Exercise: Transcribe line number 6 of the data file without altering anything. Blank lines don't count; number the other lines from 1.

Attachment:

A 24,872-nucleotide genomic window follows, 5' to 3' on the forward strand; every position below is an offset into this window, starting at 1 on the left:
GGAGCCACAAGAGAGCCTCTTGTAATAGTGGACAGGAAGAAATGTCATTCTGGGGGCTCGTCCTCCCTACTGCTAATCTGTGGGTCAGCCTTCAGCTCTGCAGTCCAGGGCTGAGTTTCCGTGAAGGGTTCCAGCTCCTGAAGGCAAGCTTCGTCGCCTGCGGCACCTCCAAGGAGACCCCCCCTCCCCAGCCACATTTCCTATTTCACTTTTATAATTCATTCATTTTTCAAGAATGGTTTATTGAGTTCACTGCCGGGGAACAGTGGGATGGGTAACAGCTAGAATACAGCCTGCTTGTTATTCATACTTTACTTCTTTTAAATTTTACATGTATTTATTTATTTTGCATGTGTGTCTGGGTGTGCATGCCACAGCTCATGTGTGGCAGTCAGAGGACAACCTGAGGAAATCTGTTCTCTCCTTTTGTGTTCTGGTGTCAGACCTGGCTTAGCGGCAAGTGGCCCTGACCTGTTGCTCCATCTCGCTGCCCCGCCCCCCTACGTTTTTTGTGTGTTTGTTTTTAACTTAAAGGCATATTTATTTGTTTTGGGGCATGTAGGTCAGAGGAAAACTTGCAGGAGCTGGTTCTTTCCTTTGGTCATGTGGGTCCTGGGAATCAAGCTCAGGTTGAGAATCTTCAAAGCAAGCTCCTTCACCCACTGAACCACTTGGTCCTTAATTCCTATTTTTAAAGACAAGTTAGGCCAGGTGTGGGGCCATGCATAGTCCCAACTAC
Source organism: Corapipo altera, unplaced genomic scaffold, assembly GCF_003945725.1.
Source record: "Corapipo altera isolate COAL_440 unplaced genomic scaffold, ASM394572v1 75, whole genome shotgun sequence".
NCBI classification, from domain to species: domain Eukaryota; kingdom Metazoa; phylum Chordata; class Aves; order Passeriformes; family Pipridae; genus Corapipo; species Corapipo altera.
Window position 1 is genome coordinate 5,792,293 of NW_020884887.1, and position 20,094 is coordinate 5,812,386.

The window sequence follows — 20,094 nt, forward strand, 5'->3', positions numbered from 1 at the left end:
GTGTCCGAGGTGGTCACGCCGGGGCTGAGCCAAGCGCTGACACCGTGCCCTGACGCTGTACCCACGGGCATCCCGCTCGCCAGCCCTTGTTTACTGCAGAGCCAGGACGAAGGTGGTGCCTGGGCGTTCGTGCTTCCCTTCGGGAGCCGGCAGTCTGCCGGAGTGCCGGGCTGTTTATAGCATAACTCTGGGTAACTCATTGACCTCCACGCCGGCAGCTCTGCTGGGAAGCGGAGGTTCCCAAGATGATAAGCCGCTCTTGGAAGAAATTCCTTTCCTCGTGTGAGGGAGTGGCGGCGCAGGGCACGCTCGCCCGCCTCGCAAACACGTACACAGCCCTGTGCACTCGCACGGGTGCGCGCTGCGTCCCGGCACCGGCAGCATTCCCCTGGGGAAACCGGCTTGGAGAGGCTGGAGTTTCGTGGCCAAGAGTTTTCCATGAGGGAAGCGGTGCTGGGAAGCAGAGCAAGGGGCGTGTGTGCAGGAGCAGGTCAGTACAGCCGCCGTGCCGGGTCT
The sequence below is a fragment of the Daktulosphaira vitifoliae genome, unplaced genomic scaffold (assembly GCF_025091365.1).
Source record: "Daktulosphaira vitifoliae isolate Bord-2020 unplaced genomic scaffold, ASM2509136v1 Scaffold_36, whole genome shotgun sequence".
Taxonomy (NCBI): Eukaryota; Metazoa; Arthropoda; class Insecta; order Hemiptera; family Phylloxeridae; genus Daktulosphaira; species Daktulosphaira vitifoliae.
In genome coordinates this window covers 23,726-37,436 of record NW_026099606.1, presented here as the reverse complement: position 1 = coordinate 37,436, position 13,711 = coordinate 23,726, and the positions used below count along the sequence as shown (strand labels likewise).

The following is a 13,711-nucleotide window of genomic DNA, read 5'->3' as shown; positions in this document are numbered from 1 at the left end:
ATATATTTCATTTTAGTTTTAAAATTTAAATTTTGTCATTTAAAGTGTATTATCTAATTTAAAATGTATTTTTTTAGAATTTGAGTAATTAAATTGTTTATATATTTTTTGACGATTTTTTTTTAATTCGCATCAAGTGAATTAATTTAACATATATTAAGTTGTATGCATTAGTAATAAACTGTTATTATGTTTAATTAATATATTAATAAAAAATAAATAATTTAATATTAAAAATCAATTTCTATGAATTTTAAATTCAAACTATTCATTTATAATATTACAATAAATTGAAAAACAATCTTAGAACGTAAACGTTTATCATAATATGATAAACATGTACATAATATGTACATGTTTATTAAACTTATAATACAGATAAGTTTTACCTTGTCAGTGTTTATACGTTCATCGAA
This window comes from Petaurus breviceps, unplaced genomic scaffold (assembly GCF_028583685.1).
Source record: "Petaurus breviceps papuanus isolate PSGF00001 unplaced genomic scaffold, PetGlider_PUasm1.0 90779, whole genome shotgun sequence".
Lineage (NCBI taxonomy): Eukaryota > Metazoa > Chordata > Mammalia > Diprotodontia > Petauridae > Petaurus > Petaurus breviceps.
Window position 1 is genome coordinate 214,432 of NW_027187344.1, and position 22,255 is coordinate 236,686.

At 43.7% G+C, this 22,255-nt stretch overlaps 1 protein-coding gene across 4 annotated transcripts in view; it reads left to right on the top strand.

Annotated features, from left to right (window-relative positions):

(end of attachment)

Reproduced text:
Window position 1 is genome coordinate 5,792,293 of NW_020884887.1, and position 20,094 is coordinate 5,812,386.